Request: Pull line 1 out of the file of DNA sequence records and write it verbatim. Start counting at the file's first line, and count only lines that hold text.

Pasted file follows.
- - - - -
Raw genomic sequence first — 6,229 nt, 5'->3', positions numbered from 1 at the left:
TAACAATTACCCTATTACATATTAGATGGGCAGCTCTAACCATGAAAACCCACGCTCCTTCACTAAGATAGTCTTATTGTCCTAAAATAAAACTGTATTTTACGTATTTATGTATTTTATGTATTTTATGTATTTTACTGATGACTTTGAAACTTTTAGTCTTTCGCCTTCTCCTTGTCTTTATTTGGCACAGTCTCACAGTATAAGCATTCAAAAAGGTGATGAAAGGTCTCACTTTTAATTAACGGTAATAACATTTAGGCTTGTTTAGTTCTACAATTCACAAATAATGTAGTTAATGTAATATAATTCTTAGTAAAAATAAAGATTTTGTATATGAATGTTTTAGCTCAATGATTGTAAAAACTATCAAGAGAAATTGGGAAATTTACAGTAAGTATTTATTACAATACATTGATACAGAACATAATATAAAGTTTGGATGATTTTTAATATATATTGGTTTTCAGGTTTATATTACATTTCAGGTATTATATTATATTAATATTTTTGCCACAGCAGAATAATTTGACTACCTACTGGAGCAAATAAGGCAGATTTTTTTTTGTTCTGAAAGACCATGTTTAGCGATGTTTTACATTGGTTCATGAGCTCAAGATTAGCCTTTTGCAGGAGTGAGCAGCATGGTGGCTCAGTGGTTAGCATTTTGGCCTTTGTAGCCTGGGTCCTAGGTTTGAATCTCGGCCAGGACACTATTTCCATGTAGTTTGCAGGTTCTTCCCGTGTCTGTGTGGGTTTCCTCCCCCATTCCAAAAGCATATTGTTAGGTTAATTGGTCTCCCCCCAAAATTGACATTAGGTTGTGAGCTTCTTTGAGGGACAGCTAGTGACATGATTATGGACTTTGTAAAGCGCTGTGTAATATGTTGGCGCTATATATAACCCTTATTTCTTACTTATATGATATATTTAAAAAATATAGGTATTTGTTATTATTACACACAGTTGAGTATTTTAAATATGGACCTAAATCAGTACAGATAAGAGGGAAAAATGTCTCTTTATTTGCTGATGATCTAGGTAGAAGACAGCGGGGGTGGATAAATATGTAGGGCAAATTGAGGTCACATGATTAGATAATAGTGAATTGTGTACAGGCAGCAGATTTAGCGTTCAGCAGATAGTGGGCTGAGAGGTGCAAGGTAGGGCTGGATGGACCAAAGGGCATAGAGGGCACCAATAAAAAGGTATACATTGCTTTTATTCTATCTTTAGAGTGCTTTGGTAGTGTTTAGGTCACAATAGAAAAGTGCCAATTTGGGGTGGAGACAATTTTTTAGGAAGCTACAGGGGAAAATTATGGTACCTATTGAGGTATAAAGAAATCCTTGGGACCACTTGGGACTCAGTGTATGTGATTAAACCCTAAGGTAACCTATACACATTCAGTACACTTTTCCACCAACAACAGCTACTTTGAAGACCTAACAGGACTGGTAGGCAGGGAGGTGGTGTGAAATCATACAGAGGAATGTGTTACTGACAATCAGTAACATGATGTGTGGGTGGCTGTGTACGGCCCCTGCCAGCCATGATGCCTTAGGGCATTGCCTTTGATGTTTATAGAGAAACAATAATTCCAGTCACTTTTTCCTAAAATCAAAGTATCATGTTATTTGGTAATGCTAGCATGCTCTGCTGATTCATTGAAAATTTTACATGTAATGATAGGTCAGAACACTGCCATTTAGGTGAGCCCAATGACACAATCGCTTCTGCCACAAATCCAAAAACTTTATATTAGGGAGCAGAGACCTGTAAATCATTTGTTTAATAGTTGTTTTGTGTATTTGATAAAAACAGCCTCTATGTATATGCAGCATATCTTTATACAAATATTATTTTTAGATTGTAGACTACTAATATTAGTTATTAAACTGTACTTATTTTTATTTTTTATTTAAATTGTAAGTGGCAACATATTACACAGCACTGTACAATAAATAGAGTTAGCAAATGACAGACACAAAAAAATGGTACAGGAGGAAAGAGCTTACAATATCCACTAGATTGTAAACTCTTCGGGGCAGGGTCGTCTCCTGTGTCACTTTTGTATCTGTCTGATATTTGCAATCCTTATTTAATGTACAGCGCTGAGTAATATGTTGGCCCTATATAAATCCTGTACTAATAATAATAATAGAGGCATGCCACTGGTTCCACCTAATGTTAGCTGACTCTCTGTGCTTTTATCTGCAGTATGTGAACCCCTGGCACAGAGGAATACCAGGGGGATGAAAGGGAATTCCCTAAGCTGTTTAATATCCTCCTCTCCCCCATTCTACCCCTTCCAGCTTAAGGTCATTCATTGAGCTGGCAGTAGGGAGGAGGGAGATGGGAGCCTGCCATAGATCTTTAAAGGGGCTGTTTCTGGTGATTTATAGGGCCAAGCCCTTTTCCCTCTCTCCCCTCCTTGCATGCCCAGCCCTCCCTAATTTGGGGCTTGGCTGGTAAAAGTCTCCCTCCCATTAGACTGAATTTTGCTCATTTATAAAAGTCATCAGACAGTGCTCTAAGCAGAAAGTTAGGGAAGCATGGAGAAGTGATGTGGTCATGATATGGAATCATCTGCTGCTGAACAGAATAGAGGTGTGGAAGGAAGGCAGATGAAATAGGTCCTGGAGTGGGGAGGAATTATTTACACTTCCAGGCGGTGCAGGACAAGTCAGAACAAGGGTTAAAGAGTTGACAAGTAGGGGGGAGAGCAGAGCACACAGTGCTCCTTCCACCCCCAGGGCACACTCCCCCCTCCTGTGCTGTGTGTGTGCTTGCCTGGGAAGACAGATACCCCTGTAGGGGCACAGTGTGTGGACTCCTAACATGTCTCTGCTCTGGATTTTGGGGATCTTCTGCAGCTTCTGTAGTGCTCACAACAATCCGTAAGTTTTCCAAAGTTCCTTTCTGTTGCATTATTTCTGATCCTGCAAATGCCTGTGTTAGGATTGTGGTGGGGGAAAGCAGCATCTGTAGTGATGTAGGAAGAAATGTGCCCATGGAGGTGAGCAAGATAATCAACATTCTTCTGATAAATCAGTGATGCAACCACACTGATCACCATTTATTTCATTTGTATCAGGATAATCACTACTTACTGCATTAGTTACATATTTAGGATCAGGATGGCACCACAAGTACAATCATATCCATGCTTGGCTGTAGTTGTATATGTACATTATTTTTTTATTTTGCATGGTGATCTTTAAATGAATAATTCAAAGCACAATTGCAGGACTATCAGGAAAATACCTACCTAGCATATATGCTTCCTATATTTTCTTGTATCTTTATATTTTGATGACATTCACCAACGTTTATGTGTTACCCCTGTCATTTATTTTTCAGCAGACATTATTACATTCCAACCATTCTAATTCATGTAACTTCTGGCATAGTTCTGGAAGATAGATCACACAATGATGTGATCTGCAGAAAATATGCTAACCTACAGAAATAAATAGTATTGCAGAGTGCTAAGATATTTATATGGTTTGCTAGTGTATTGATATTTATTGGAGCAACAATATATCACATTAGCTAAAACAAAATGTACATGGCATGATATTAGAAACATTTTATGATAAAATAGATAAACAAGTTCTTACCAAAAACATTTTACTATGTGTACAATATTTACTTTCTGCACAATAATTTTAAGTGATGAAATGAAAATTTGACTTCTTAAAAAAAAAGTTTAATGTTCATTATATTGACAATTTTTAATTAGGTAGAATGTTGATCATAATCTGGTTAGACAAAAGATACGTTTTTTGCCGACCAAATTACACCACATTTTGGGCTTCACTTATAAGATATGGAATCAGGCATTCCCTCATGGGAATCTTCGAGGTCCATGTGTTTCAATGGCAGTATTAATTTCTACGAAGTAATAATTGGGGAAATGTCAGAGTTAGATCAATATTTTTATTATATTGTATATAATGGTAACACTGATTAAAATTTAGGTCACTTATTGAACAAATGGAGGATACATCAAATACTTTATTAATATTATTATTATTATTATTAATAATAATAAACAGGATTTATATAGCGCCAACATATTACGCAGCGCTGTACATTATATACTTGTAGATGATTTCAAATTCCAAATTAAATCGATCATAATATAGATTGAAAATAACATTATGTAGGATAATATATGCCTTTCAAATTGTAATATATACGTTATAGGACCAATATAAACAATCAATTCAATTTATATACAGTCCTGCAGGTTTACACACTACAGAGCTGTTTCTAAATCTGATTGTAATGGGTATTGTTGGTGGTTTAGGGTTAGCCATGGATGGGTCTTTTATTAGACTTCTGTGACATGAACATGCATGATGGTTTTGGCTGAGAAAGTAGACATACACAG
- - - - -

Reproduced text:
Raw genomic sequence first — 6,229 nt, 5'->3', positions numbered from 1 at the left: